Today the Everitt Memorial Highway and the John Everitt Memorial Vista bear his name in tribute to his sacrifice on the slopes of Mount Shasta. The highway (OK, it is really just a paved road but compared to the rough dirt roads that climb the flanks of Mount Shasta, it really is a highway to the higher elevation) used extensively throughout the year. People refer to the Everitt Memorial Highway on a regular basis but few know the tale of the man for whom it is named. Sadly, the vista, located near the place where John Everitt lost his life, is all but forgotten. This is in large measure a result of the Forest Service’s decision at some point many years ago to not cut the trees around the observation deck. They have grown to the point that the view is all but gone. Only Lassen Peak far to the south is visible. The Trinity Divide, the Trinity Alps and the Strawberry Valley (the large valley between the Cascades and the Klamath Mountains where Mount Shasta City is located) are all lost to the trees. That this site was not preserved is unfortunate. It is a great resource for the community and could provide a wonderful introduction to the region for those who are unfamiliar with it. Located below Bunny Flat, it has the bonus of being accessible all year since the road is plowed throughout winter. The infrastructure at the site is great. There is a paved road down to the circular parking area and a rest room. A short nature trail loops through the surrounding forest and leads to both the observation deck and the ruins of an old ski shelter that was once a part of a series of winter shelters that led to Mount Shasta’s higher elevation. The observation deck itself is an impressive structure, reminiscent of edifices one would expect to find in national parks. It is a shame that the view from this great spot has been lost.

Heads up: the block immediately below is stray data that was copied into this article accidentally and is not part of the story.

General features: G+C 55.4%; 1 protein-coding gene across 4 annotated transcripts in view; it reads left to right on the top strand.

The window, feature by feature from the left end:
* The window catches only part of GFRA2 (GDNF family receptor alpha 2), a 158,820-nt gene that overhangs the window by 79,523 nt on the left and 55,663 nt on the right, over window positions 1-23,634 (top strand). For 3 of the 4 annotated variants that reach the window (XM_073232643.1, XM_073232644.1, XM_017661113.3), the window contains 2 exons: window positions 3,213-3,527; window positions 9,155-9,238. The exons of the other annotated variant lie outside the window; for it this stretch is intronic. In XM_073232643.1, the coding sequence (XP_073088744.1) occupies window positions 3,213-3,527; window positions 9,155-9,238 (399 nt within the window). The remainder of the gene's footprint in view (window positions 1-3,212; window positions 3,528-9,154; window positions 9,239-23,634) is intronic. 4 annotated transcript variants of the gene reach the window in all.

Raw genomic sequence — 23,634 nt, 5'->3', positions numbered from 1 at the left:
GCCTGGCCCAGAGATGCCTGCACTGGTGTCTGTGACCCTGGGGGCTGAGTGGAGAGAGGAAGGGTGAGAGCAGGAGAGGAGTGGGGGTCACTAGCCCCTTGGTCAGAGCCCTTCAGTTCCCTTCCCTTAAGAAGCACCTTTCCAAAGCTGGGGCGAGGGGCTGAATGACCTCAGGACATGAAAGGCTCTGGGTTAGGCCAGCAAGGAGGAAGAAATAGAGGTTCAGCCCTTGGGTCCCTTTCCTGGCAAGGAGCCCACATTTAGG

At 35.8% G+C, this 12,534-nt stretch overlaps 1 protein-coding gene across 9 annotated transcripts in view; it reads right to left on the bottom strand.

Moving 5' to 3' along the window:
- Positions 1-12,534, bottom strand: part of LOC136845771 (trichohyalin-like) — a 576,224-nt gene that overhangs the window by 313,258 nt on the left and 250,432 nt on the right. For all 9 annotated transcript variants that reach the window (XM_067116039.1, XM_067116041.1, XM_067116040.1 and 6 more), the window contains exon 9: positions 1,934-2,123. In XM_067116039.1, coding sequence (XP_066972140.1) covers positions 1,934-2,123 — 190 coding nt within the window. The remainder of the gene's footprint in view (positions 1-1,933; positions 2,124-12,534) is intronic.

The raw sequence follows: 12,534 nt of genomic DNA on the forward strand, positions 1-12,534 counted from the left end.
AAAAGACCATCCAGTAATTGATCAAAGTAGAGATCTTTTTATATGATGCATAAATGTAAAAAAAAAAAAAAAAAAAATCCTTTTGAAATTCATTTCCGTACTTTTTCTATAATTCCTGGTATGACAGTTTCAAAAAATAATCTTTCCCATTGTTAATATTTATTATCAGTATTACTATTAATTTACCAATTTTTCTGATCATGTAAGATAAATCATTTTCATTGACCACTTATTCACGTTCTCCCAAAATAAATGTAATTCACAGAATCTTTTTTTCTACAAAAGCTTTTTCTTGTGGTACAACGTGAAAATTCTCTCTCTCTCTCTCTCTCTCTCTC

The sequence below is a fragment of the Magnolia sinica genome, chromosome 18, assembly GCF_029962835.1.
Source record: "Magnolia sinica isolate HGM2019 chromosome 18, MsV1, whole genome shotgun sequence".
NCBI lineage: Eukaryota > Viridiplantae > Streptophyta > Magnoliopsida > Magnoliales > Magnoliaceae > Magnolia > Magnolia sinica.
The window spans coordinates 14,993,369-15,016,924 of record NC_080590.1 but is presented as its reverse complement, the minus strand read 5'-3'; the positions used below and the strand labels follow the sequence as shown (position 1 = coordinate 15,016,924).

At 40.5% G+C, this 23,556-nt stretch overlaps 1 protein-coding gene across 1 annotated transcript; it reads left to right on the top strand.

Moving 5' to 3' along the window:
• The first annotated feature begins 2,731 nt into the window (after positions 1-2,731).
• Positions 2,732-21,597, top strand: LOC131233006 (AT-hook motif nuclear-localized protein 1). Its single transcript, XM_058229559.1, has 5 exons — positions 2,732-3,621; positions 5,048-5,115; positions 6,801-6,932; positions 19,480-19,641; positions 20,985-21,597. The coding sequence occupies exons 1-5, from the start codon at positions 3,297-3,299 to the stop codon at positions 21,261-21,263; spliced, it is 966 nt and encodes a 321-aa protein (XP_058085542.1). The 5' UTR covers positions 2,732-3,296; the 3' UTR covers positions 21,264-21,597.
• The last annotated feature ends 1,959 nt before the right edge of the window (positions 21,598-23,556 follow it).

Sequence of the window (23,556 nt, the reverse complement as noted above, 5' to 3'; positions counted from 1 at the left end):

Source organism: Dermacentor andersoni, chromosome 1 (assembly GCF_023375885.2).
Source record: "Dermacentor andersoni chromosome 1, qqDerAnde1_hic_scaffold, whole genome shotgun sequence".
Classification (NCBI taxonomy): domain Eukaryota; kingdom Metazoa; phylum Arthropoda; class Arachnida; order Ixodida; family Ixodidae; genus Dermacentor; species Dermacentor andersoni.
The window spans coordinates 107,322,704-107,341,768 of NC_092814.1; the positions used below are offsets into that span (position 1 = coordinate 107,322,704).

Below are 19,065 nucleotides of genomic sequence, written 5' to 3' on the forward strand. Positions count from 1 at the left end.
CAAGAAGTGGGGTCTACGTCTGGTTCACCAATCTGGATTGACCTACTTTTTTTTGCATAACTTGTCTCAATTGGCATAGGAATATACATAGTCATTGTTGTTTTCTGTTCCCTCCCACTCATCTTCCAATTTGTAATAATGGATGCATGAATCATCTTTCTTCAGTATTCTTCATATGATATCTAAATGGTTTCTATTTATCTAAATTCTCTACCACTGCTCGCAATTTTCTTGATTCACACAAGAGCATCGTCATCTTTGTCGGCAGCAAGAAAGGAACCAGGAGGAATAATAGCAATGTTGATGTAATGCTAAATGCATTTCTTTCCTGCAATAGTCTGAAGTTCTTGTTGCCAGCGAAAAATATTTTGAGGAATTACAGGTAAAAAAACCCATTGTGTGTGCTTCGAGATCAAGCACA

In a recent conversation with a Forest Service member, it was revealed that plans are being made to harvest the trees around the vista and restore the view from the observation deck. There is no timetable for this action yet but this is the first step toward resurrecting this great attraction on the slopes of Mount Shasta and while there is a desire for restoration, efforts to do so hampered by lack of funds. Hopefully this area will one day be restored and folks can once again enjoy the picnic area and stroll to the awesome vista to appreciate the incredible mountains of the Mount Shasta region. Even now, with the view still obscured, the vista is worth visiting. It is a good place to enjoy Mount Shasta’s lower forests, its history and to ponder the sacrifice of those who have paid a price to preserve our heritage. To get there, drive 8.4 miles from the intersection of the Everitt Memorial Highway and Rockfellow (the beginning of the highway, near the high school). There is no sign but there is a paved driveway and a guard rail marking the spot. There is a fantastic view of the Trinity Divide and Strawberry Valley from the junction of the highway and the vista’s driveway. It gives a sense of the incredible view this site once provided and hopefully will in the future.